The Faculties of Paediatrics and Public Health Medicine at the RCPI have welcomed the publication of a new report by the HSE’s National Clinical Programme for Paediatrics and Neonatology, which highlights the urgent actions required to address the full impact of school closures.
This is particularly important for children affected by poor housing, poverty, cultural differences, or those children who live with difficult home circumstances, noted the Faculties.
The report, written in collaboration with the two Faculties, underlines the urgent need for schools to reopen. Dr Louise Kyne, Dean of the Faculty of Paediatrics, said: “The Covid-19 crisis has exposed and amplified existing inequalities and risks of harm facing vulnerable children. This report underlines how important it is to consider these vulnerable children, particularly the special needs group. It highlights the essential role of schools in providing not only education but in supporting a wide range of social, emotional, physical, developmental and mental health needs. Parents are reporting regression in their children with special needs.”
“Children’s needs must be a priority as we work through this protracted Covid-19 pandemic. Emergency learning in the home is difficult for families. This report recommends that every effort should be made to enable schools to remain open during lockdown. Risks must be balanced, but the Faculty of Paediatrics considers that the reopening of schools should be facilitated as a priority. This particularly applies to special needs schools, as this group are most seriously affected by school closures.”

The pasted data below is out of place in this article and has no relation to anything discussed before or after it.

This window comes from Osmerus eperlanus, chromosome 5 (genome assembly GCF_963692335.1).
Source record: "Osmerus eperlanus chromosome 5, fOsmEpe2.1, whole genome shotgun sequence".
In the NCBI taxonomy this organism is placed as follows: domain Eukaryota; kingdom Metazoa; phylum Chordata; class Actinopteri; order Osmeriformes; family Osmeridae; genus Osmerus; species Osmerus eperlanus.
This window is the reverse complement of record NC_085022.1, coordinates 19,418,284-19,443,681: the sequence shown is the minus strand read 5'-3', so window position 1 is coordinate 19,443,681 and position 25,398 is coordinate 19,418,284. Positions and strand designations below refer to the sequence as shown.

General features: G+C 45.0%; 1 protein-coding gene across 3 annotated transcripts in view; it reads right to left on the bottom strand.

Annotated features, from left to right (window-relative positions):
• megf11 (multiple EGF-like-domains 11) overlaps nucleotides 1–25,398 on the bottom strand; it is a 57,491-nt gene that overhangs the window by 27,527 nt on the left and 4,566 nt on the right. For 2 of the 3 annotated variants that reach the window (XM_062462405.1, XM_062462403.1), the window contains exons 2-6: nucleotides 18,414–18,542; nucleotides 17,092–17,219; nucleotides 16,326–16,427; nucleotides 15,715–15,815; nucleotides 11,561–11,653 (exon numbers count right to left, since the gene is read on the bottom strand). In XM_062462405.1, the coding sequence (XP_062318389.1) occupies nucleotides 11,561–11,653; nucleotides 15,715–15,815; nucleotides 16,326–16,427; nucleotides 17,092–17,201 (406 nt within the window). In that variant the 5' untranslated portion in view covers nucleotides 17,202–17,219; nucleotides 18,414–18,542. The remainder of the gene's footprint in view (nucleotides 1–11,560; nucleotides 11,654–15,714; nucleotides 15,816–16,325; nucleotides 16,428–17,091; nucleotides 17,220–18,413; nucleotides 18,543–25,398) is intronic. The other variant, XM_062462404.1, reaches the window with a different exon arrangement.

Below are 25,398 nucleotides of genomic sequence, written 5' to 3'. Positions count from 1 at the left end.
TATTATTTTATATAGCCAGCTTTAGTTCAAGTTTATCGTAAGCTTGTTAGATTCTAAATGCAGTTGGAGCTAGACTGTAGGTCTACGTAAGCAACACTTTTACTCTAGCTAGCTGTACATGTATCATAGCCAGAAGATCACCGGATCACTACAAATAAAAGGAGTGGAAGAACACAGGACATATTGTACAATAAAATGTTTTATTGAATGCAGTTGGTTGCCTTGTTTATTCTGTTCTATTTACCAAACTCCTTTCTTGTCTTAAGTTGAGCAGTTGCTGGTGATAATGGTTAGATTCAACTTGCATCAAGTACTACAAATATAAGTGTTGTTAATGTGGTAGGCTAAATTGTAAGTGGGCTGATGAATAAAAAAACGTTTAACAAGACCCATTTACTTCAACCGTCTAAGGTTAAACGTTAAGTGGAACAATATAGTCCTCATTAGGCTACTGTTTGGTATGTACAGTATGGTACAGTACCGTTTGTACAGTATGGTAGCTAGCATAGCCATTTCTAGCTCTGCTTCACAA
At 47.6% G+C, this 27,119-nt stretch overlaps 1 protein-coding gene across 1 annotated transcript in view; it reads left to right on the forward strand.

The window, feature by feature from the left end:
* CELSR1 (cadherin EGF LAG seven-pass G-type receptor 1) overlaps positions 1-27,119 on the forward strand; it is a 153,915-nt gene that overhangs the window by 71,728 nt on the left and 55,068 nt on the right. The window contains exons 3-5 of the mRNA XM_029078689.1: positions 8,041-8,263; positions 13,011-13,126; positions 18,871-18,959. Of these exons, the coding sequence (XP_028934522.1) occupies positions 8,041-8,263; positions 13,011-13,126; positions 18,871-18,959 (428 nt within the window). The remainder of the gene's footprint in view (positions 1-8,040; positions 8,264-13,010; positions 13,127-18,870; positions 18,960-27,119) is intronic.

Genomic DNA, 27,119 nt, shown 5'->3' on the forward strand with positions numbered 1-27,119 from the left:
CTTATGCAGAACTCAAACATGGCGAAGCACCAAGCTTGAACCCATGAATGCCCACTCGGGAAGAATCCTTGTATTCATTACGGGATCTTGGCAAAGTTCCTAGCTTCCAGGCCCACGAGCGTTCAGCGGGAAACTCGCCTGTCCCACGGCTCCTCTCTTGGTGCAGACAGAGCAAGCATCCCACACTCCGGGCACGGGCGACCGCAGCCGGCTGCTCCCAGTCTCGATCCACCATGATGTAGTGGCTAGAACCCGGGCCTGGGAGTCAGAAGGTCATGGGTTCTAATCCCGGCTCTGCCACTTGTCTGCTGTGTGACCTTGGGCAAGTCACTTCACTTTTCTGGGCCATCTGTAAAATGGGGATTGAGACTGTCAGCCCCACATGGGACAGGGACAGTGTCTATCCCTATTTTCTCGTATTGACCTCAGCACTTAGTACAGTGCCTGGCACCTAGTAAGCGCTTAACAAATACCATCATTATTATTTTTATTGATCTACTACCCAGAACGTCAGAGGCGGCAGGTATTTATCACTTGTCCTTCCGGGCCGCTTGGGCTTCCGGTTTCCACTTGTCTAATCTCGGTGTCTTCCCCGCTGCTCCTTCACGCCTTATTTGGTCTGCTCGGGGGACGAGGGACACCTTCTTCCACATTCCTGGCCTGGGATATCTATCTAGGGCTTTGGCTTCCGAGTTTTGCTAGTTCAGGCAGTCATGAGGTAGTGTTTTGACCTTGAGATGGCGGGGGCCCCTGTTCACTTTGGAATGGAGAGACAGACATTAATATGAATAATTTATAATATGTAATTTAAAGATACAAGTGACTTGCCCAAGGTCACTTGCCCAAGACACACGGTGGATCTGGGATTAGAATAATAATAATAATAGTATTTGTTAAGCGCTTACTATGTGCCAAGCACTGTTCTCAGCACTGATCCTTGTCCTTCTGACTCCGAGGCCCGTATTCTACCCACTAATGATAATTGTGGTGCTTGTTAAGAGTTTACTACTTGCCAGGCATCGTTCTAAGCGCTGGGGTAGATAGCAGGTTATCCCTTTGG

Dr John Murphy and Dr Ellen Crushell, Clinical Leads for the National Clinical Programme for Paediatrics and Neonatology, and co-authors of the report, say it was written to highlight clinicians’ concerns about the health and wellbeing of marginalised children in the context of the knock-on effects of the pandemic.
Dr Crushell said: “We are concerned about rising health, socioeconomic and educational inequality amongst children, with those who are already disadvantaged being most affected. The full impact will take time to be fully revealed but there is the potential for life-lasting effects on children, particularly on vulnerable groups such as those affected by poor housing, poverty, cultural differences, or those children who live with difficult home circumstances.”
Dr Murphy added: “Early childhood investment is known to be cost effective. Extra efforts need to be made for these children at the margins of society. We urgently need to scale up community clinical services including primary care, child and adolescent mental health services, and across disability services, and ensure these services work closely together. We need extra public health staff and resources to address the difficulties that have arisen for marginalised communities as a result of the pandemic. Example of other measures that will be needed include prioritising families in need of appropriate housing and helping families avail of HSE national social inclusion/public health initiatives”.
Dean of the Faculty of Public Health Medicine, Prof Emer Shelley, highlighted the strong evidence that adverse childhood events have a lifelong impact on health and wellbeing. Covid-19 restrictions carry extra risk for disadvantaged children.
“Public health colleagues will provide all possible support to the stakeholders in education to enable and support schools to reopen safely. While there are disadvantaged children in all schools, sequencing of return to school should start with children with special educational needs and those in DEIS (Delivering Equality of Opportunity in Schools Scheme) schools,” she said.
The report can be accessed at the following link – https://hse.drsteevenslibrary.ie/ld.php?content_id=33132986